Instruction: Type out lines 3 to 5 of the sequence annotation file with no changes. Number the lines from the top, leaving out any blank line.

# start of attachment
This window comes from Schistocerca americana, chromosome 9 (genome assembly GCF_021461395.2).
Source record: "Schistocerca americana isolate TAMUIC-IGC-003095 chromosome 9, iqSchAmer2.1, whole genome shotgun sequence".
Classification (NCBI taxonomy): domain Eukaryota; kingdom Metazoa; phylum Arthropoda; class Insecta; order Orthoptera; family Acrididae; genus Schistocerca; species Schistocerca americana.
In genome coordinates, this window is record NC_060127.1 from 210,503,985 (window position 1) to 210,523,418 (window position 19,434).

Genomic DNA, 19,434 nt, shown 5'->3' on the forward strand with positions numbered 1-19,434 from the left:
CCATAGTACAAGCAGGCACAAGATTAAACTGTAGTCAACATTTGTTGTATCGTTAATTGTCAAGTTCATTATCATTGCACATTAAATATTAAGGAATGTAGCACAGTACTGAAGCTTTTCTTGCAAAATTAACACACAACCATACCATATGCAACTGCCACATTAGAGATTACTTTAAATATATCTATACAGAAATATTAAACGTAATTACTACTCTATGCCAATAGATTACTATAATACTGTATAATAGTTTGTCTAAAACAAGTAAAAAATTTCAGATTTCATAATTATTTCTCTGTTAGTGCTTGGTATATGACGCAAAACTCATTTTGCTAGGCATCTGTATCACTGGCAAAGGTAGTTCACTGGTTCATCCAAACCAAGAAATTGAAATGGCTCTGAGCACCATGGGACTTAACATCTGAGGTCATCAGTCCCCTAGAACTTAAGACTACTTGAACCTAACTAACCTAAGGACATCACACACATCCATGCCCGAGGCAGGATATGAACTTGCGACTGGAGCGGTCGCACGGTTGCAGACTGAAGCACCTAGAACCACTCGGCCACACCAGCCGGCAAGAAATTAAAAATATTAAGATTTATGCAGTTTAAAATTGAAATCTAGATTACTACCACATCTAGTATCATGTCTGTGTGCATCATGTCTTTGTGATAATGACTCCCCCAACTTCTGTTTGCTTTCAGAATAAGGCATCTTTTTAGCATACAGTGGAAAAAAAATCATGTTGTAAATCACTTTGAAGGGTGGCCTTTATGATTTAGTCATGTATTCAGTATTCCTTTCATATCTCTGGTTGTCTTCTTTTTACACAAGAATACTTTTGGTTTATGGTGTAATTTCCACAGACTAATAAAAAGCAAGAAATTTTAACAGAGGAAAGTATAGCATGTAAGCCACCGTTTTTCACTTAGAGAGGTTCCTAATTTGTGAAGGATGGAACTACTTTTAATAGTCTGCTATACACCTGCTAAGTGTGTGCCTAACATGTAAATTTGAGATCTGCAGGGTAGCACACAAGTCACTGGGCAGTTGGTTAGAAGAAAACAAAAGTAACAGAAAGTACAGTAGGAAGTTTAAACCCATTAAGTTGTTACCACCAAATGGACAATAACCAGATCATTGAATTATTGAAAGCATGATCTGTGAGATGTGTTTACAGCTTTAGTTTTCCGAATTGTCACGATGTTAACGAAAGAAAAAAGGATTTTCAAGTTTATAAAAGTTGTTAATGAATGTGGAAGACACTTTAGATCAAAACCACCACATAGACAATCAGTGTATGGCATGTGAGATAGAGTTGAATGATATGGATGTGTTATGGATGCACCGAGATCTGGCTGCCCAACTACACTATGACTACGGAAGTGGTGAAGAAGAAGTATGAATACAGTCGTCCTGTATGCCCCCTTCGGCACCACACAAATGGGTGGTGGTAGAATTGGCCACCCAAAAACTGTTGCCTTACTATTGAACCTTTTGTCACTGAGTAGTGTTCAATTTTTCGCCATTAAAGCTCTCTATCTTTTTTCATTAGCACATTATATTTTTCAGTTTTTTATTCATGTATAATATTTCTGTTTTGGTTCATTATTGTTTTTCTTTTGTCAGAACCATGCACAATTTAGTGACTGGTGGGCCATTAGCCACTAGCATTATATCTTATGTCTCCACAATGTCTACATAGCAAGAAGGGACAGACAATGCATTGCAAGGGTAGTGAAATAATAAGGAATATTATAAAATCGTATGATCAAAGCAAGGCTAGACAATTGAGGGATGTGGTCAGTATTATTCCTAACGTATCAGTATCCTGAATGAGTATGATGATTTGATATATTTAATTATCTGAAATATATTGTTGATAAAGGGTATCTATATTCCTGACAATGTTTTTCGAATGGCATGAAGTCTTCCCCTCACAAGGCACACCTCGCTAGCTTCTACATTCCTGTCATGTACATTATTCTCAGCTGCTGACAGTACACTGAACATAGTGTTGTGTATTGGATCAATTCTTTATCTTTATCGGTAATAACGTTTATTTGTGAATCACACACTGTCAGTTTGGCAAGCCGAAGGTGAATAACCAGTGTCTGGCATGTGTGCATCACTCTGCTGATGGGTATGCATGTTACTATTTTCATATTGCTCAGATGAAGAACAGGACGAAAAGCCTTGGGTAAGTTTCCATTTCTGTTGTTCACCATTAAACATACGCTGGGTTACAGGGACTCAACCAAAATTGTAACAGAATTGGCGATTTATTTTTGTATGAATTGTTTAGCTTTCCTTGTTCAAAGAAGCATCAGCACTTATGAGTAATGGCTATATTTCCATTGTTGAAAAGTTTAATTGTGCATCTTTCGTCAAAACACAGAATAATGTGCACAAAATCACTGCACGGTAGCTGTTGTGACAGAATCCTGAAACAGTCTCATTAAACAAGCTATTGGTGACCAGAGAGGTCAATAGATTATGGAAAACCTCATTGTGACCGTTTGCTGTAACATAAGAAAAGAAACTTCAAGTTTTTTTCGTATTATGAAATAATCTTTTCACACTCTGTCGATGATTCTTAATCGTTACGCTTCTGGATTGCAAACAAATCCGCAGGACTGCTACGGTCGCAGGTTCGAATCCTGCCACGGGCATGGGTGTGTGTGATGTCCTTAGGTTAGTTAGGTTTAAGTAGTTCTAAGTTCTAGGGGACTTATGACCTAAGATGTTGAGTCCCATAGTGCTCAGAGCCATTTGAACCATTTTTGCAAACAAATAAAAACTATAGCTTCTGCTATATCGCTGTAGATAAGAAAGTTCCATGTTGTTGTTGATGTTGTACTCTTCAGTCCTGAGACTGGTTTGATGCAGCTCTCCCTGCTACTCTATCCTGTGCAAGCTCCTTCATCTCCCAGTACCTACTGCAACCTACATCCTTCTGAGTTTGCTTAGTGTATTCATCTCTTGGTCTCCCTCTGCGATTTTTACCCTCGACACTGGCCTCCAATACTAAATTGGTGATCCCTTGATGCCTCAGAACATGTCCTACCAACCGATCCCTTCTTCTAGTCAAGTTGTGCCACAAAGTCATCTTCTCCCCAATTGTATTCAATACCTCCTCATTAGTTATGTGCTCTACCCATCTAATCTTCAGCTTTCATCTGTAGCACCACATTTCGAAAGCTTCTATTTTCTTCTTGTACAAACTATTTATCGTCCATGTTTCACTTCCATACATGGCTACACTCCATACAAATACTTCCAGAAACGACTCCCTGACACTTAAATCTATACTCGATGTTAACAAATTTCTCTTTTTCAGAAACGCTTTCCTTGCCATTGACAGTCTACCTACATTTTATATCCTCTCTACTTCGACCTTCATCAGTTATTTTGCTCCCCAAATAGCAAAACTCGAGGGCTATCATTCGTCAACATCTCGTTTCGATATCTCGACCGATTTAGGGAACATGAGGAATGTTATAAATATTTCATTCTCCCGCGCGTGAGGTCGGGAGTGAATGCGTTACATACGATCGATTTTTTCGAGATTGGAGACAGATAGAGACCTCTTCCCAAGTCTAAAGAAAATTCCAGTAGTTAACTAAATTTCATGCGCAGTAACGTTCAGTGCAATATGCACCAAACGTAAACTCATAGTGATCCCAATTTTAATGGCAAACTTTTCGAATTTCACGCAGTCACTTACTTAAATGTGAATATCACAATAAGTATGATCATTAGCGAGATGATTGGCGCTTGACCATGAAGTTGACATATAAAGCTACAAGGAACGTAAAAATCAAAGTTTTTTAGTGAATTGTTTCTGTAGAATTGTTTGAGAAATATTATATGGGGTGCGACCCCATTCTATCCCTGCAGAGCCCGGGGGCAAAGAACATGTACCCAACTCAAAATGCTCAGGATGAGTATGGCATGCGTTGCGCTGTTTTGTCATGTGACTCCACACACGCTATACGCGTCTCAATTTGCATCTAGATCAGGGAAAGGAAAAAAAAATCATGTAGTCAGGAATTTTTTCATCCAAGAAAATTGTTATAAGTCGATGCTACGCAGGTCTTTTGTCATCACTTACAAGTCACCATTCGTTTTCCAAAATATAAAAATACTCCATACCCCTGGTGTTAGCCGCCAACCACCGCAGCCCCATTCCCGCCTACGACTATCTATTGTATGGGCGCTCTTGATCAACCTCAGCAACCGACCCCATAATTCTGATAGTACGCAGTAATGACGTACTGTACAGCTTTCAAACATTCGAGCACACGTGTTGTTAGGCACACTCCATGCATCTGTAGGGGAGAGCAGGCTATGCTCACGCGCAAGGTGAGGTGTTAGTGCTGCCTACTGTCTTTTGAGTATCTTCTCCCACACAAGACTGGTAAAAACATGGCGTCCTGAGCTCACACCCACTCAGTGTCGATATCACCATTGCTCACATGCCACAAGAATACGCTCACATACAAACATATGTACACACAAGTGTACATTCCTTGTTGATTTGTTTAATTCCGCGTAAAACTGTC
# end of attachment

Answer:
Classification (NCBI taxonomy): domain Eukaryota; kingdom Metazoa; phylum Arthropoda; class Insecta; order Orthoptera; family Acrididae; genus Schistocerca; species Schistocerca americana.
In genome coordinates, this window is record NC_060127.1 from 210,503,985 (window position 1) to 210,523,418 (window position 19,434).

Genomic DNA, 19,434 nt, shown 5'->3' on the forward strand with positions numbered 1-19,434 from the left: